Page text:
Bindi Indian Forehead Decoration
A fascinating form of body decoration. Indian people attach great importance to this ornamental mark on the forehead between the two eyebrows, a spot considered a major nerve point in human body since ancient times.
What is most astonishing about bindis besides the limited amount of literature that exists on it, is the attitude of people towards it. The bindi, normally a vermilion mark, is adored by the young and old. This mark has a religious significance and is a visible sign of a person as belonging to the Hindu religion. The bindi is of many colours although normally it is vermilion. It also does not have any standard shape and form and is applied differently by members of different sects and sub-sects.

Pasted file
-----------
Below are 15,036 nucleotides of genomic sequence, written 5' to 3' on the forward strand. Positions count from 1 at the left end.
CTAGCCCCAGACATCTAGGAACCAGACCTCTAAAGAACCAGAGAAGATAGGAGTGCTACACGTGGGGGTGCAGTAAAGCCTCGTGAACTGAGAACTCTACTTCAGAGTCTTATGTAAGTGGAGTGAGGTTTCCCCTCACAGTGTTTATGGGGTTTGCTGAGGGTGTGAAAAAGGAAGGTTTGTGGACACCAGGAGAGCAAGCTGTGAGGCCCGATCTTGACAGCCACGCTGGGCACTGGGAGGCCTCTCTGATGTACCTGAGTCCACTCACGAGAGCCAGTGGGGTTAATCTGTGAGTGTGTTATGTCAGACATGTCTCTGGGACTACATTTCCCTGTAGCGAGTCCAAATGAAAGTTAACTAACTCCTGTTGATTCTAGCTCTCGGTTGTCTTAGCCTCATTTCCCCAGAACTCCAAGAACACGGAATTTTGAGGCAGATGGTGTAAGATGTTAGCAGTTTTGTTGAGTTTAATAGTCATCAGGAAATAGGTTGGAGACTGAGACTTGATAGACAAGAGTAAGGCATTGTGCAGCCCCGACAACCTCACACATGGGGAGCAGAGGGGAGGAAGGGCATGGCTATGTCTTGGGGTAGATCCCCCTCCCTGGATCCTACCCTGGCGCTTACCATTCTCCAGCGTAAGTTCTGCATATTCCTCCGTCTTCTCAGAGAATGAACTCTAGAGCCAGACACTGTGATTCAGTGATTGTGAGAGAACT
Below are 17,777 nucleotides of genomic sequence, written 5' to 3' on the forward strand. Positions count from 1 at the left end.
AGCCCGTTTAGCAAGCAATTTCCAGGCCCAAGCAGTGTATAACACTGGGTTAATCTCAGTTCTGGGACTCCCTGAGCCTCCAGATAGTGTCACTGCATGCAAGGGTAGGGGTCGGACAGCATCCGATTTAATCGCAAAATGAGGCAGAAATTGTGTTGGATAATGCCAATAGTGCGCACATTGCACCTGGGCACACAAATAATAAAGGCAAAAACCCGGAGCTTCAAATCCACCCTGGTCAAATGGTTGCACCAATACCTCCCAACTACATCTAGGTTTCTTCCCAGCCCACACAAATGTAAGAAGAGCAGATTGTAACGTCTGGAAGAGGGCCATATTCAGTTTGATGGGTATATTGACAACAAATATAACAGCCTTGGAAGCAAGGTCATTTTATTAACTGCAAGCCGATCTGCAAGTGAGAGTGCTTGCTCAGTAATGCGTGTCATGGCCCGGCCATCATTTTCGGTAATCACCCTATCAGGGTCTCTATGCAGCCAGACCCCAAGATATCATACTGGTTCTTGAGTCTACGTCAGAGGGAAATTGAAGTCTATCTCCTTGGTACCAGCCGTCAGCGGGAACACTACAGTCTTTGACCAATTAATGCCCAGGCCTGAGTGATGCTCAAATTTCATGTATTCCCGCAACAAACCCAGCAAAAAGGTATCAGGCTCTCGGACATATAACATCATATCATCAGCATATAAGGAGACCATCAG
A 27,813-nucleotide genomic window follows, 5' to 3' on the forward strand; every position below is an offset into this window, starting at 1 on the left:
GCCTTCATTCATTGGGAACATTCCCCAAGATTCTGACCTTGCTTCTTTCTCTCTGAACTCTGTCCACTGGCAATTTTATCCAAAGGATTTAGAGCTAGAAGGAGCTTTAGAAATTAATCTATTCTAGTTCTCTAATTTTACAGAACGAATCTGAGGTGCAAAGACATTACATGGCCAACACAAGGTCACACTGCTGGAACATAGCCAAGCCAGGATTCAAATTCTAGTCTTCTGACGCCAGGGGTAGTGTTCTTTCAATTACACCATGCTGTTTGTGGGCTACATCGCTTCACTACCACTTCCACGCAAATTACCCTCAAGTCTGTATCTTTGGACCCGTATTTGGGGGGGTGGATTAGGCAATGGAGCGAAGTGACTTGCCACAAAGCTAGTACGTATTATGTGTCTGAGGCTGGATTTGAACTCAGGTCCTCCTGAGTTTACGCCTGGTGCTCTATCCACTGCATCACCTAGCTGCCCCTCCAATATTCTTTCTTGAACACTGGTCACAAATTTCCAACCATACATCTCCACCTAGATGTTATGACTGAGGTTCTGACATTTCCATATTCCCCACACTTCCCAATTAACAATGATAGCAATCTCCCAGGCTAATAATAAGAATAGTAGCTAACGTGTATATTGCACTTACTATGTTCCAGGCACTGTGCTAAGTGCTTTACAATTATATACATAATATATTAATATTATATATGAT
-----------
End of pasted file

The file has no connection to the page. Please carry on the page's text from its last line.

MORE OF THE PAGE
Nowadays, with changing fashion, women try out all sorts of shapes and designs. It is, at times a straight vertical line or an oval, a triangle or miniature artistry ('alpana') made with a fine-tipped stick, dusted with gold and silver powder, studded with beads and crusted with glittering stones. The advent of the "sticker-bindi", made of felt with glue on one side, has not only added colors, shapes and sizes to the bindi but is an ingenious easy-to-use alternative to the powder. Today, bindi is more of a fashion statement than anything else, and the number of young performers sporting bindis is overwhelming even in the West.